We will miss Michael not only for his scientific contributions but for the calm and caring human being he was.
Located at the International Crops Research Institute for the Semi-Arid Tropics (ICRISAT) campus in Patancheru, India, the feed technology research platform of the Feed and Forage Development Program of ILRI provides laboratory infrastructure and tools for rapidly and affordably analysing fodder quality.
ILRI and India’s National Institute of Animal Biotechnology (NIAB) have formalized a partnership to work together in livestock genetics and animal health research programs for human and livestock development in India.
The ‘Bihar Livestock Master Plan’, launched earlier this year, describes public and private investments that can significantly grow and sustain and modernize the livestock sector in this state.
Dairy farming is one of the most important sources of income and nutrition for rural communities in India. Strengthening the efficiency of the Uttarakhand dairy market offers major opportunities to smallholders to expand production and sales of milk.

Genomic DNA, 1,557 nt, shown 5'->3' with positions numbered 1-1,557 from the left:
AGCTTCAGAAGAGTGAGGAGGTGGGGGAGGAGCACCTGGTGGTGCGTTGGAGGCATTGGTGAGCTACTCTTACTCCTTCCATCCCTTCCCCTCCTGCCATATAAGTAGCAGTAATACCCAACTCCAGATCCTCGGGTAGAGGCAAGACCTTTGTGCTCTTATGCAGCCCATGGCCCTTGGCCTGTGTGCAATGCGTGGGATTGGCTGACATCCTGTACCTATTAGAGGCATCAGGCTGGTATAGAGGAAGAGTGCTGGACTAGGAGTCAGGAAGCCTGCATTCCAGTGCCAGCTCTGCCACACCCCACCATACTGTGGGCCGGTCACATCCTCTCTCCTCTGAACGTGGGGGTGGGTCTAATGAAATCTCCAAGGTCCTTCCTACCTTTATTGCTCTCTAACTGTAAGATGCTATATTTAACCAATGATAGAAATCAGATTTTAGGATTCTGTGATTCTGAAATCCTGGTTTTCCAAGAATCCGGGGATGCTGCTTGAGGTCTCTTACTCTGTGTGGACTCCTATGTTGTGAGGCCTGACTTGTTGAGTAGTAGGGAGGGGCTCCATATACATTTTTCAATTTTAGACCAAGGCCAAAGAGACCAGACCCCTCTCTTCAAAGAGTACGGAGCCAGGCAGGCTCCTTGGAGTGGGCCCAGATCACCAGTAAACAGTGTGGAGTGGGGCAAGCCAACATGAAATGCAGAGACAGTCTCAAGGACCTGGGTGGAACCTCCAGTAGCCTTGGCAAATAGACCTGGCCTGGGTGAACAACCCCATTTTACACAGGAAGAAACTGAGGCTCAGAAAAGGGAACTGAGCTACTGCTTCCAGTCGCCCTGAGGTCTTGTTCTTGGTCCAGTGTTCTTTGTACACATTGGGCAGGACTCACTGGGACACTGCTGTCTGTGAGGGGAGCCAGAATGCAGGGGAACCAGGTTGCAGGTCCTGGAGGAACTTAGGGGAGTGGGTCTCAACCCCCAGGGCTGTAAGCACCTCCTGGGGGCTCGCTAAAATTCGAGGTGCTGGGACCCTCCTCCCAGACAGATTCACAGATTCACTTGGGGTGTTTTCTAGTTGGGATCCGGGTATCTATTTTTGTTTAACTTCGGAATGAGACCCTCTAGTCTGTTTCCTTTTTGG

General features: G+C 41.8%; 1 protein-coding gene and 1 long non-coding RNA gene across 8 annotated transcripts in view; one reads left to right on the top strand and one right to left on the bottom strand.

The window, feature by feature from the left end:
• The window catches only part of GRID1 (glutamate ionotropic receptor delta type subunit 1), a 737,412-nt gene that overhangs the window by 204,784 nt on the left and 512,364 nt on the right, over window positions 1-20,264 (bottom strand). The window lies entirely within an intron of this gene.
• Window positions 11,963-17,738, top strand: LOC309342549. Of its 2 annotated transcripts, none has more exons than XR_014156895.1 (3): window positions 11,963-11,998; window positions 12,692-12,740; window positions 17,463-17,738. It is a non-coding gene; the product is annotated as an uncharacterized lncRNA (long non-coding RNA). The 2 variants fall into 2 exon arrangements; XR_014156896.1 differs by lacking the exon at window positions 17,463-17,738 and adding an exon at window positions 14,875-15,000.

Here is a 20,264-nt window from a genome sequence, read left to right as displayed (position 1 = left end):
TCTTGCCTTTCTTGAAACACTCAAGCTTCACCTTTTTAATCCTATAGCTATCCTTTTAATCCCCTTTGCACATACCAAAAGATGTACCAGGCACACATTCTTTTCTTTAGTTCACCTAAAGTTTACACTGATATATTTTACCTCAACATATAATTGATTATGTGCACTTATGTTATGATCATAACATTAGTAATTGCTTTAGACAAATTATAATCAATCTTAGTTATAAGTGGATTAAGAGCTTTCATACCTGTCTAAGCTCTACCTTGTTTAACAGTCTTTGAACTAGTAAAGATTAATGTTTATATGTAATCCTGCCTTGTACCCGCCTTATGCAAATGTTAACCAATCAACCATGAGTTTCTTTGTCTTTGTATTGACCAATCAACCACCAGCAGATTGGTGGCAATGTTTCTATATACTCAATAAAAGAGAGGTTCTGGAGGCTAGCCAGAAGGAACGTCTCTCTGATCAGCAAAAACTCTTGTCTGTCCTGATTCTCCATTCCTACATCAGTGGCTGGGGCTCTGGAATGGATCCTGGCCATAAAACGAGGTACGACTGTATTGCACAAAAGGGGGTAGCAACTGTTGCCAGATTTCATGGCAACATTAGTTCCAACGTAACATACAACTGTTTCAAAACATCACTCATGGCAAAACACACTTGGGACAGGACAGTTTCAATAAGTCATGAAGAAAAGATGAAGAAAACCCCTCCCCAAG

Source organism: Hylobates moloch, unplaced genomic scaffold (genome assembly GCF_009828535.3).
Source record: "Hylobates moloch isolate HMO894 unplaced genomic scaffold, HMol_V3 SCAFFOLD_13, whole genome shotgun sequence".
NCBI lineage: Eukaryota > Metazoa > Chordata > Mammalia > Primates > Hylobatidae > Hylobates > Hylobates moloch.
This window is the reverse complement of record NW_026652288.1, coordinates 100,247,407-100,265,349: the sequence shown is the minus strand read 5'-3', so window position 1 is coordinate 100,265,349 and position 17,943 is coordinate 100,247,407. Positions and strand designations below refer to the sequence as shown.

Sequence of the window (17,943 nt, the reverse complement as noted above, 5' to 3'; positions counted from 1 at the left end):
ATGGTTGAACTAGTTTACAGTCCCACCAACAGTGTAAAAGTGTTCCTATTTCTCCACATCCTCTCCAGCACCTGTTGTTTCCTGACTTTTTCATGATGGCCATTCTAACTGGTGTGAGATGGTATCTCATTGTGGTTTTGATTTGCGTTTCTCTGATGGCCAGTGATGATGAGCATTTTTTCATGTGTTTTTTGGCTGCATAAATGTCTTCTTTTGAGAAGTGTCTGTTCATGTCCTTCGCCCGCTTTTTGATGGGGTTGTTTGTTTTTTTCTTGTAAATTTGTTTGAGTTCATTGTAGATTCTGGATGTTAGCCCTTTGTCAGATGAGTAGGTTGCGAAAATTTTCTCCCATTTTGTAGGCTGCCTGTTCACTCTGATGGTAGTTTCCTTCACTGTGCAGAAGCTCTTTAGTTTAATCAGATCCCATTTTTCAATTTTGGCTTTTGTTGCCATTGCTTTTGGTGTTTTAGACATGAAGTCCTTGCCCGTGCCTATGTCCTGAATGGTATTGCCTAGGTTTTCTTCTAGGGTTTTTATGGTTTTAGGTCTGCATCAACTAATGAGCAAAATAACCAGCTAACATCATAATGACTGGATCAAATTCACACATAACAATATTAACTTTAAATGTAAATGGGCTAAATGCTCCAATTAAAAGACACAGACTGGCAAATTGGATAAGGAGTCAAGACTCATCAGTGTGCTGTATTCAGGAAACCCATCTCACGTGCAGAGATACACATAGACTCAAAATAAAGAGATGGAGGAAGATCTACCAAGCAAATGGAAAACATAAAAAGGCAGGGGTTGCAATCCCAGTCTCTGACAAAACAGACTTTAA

Estimates of livestock yield gaps are not available and these are necessary for developing feasible scenarios of how the production of different livestock commodities might evolve in the future, how systems might change and what would be the resource use implications and their costs, both for donors and for public and private entities in target countries.
A three-year ILRI-Odisha State project, ‘Feed and Fodder Production in Different Agro-Climatic Zones and its Utilization for Livestock of Odisha,’ which is worth more than USD2 million (INR18.08 crore), will map feed and fodder supply and demand, improve feeding practices and build capacity of key players in the feed value chain in the state.
Nagaland launches a comprehensive state pig-breeding policy, the first of its kind in India, developed through participatory and consultative processes.
I was impressed by how much India’s women food producers make the most out of their situations, how often they thrive in what they do despite constraints, how few view themselves as victims of their circumstances, how often, and with what assurance and purposefulness, they exercise agency.
This is the eleventh in a series of articles on ‘Curds and goats, lives and livelihoods—A dozen stories from northern and eastern India’. PART 11: India’s addiction to milk as a diabetes pandemic moves to the villages